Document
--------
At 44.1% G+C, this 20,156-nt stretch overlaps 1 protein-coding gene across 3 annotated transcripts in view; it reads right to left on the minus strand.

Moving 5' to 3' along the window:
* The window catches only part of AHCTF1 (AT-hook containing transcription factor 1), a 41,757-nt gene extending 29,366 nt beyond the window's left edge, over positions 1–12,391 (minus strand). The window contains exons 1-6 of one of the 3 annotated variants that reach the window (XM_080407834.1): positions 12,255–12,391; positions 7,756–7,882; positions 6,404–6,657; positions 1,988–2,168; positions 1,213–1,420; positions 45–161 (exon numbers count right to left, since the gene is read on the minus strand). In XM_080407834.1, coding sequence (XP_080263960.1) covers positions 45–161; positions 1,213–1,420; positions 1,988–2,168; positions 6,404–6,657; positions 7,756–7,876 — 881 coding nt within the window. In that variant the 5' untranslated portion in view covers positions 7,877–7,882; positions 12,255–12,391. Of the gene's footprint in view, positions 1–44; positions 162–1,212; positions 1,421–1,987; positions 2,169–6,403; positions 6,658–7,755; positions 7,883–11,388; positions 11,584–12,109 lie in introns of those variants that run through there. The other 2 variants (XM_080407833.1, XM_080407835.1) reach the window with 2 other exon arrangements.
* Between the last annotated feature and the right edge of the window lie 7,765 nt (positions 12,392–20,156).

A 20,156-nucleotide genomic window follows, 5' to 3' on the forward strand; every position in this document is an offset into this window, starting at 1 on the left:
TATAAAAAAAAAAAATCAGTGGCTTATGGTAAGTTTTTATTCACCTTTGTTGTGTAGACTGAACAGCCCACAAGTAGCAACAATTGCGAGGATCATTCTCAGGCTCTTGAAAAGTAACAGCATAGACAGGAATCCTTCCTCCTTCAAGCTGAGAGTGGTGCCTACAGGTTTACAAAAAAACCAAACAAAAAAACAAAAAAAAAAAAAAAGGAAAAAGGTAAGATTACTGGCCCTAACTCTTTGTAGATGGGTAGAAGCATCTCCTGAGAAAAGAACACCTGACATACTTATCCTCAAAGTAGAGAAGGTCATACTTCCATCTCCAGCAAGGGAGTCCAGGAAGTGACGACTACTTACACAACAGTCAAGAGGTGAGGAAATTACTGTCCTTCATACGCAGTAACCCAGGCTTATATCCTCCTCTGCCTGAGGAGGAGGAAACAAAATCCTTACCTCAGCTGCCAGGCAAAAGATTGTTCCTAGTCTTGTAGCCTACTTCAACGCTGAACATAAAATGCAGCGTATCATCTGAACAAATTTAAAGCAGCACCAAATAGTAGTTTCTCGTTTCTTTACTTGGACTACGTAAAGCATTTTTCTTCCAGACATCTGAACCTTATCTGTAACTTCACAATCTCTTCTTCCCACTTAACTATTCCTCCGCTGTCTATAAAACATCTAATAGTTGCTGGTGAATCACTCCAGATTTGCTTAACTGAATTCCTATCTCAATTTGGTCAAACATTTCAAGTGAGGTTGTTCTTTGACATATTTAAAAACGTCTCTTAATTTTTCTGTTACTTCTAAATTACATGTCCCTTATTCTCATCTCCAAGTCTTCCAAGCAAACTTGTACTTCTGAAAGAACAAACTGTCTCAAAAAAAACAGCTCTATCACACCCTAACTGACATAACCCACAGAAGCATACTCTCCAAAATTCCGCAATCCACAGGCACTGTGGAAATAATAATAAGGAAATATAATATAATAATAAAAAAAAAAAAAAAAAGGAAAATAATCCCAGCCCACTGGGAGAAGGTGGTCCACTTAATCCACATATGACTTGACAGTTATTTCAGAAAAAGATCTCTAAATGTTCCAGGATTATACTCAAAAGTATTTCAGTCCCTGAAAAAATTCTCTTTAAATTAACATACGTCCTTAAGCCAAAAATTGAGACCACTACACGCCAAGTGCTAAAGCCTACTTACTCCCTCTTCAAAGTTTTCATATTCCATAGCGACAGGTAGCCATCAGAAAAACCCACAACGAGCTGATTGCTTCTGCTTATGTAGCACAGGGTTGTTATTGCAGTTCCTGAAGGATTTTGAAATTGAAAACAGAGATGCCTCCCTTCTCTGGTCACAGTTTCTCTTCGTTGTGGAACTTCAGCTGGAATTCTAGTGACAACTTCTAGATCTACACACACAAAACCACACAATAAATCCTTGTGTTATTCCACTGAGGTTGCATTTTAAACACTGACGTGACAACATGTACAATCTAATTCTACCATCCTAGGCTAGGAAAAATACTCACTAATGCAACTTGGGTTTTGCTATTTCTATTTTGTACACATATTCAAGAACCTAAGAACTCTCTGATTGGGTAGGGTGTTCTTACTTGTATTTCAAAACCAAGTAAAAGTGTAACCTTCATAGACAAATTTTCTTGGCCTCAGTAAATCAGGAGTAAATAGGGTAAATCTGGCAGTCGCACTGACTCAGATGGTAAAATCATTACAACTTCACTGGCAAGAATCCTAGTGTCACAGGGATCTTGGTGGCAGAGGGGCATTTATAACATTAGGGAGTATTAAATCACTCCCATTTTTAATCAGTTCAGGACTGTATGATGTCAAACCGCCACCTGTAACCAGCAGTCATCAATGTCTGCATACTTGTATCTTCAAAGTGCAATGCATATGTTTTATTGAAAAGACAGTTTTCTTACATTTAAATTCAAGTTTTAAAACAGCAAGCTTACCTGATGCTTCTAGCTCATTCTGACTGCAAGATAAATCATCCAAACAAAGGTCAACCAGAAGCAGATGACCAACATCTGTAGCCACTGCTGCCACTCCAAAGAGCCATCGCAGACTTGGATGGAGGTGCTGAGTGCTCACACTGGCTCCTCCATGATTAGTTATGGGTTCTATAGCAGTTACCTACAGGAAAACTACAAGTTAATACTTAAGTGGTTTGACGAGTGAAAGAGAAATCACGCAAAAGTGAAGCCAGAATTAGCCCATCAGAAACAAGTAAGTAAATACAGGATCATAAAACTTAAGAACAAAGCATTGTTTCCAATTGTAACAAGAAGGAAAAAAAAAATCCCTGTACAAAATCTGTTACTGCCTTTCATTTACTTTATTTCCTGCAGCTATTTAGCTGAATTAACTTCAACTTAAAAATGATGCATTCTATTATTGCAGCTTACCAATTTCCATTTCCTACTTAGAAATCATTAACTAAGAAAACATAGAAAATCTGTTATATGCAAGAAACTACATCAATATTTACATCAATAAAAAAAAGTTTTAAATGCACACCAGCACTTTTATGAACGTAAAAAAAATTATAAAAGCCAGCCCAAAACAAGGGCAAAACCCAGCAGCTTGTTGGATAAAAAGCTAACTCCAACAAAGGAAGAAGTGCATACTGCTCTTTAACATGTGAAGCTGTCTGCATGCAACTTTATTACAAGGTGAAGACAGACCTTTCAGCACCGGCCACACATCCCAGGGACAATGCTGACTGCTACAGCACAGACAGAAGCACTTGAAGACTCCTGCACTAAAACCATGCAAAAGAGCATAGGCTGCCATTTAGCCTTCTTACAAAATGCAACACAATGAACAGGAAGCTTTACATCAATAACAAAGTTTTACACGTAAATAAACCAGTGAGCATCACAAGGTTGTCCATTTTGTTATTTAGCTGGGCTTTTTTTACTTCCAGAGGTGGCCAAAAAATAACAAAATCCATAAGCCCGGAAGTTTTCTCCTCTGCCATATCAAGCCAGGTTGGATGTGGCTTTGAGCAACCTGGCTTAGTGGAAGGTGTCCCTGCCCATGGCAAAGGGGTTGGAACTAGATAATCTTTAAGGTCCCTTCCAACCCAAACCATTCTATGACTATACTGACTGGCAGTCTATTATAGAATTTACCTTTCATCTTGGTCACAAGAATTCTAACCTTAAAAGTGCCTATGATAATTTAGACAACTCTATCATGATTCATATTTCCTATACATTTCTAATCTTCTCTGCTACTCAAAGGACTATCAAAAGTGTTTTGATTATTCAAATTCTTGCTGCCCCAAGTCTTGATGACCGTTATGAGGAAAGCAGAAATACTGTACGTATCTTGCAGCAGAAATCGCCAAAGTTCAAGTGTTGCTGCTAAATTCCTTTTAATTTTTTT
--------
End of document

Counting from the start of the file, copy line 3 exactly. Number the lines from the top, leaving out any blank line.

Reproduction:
* The window catches only part of AHCTF1 (AT-hook containing transcription factor 1), a 41,757-nt gene extending 29,366 nt beyond the window's left edge, over positions 1–12,391 (minus strand). The window contains exons 1-6 of one of the 3 annotated variants that reach the window (XM_080407834.1): positions 12,255–12,391; positions 7,756–7,882; positions 6,404–6,657; positions 1,988–2,168; positions 1,213–1,420; positions 45–161 (exon numbers count right to left, since the gene is read on the minus strand). In XM_080407834.1, coding sequence (XP_080263960.1) covers positions 45–161; positions 1,213–1,420; positions 1,988–2,168; positions 6,404–6,657; positions 7,756–7,876 — 881 coding nt within the window. In that variant the 5' untranslated portion in view covers positions 7,877–7,882; positions 12,255–12,391. Of the gene's footprint in view, positions 1–44; positions 162–1,212; positions 1,421–1,987; positions 2,169–6,403; positions 6,658–7,755; positions 7,883–11,388; positions 11,584–12,109 lie in introns of those variants that run through there. The other 2 variants (XM_080407833.1, XM_080407835.1) reach the window with 2 other exon arrangements.